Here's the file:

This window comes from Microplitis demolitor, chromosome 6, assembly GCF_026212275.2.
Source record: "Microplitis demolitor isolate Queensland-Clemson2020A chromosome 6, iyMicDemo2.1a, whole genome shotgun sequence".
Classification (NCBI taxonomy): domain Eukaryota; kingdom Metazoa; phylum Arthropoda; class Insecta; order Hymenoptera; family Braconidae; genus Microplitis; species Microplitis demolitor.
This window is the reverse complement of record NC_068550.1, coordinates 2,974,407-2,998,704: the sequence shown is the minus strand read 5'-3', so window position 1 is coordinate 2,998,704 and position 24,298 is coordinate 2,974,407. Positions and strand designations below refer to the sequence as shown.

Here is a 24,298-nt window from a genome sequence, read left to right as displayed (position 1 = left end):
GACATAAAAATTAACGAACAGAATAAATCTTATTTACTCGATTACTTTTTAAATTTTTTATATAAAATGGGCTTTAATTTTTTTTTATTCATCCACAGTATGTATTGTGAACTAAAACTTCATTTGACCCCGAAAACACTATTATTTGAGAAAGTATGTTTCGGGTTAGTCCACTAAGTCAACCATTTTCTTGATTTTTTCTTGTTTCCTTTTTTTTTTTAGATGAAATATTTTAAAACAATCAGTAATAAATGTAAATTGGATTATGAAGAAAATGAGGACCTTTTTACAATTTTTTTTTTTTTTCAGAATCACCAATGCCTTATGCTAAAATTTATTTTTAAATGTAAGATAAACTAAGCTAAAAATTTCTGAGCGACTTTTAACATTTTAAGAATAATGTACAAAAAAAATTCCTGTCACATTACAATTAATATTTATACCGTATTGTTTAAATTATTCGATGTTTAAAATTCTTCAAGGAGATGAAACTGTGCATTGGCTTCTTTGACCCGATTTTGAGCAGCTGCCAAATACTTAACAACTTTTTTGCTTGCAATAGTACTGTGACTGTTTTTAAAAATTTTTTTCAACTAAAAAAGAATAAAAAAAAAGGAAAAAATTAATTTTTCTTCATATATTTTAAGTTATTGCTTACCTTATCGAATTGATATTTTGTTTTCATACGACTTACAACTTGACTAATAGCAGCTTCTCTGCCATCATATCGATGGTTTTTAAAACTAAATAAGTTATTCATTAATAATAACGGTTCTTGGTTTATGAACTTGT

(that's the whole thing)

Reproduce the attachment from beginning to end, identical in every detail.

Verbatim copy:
This window comes from Microplitis demolitor, chromosome 6, assembly GCF_026212275.2.
Source record: "Microplitis demolitor isolate Queensland-Clemson2020A chromosome 6, iyMicDemo2.1a, whole genome shotgun sequence".
Classification (NCBI taxonomy): domain Eukaryota; kingdom Metazoa; phylum Arthropoda; class Insecta; order Hymenoptera; family Braconidae; genus Microplitis; species Microplitis demolitor.
This window is the reverse complement of record NC_068550.1, coordinates 2,974,407-2,998,704: the sequence shown is the minus strand read 5'-3', so window position 1 is coordinate 2,998,704 and position 24,298 is coordinate 2,974,407. Positions and strand designations below refer to the sequence as shown.

Here is a 24,298-nt window from a genome sequence, read left to right as displayed (position 1 = left end):
GACATAAAAATTAACGAACAGAATAAATCTTATTTACTCGATTACTTTTTAAATTTTTTATATAAAATGGGCTTTAATTTTTTTTTATTCATCCACAGTATGTATTGTGAACTAAAACTTCATTTGACCCCGAAAACACTATTATTTGAGAAAGTATGTTTCGGGTTAGTCCACTAAGTCAACCATTTTCTTGATTTTTTCTTGTTTCCTTTTTTTTTTTAGATGAAATATTTTAAAACAATCAGTAATAAATGTAAATTGGATTATGAAGAAAATGAGGACCTTTTTACAATTTTTTTTTTTTTTCAGAATCACCAATGCCTTATGCTAAAATTTATTTTTAAATGTAAGATAAACTAAGCTAAAAATTTCTGAGCGACTTTTAACATTTTAAGAATAATGTACAAAAAAAATTCCTGTCACATTACAATTAATATTTATACCGTATTGTTTAAATTATTCGATGTTTAAAATTCTTCAAGGAGATGAAACTGTGCATTGGCTTCTTTGACCCGATTTTGAGCAGCTGCCAAATACTTAACAACTTTTTTGCTTGCAATAGTACTGTGACTGTTTTTAAAAATTTTTTTCAACTAAAAAAGAATAAAAAAAAAGGAAAAAATTAATTTTTCTTCATATATTTTAAGTTATTGCTTACCTTATCGAATTGATATTTTGTTTTCATACGACTTACAACTTGACTAATAGCAGCTTCTCTGCCATCATATCGATGGTTTTTAAAACTAAATAAGTTATTCATTAATAATAACGGTTCTTGGTTTATGAACTTGT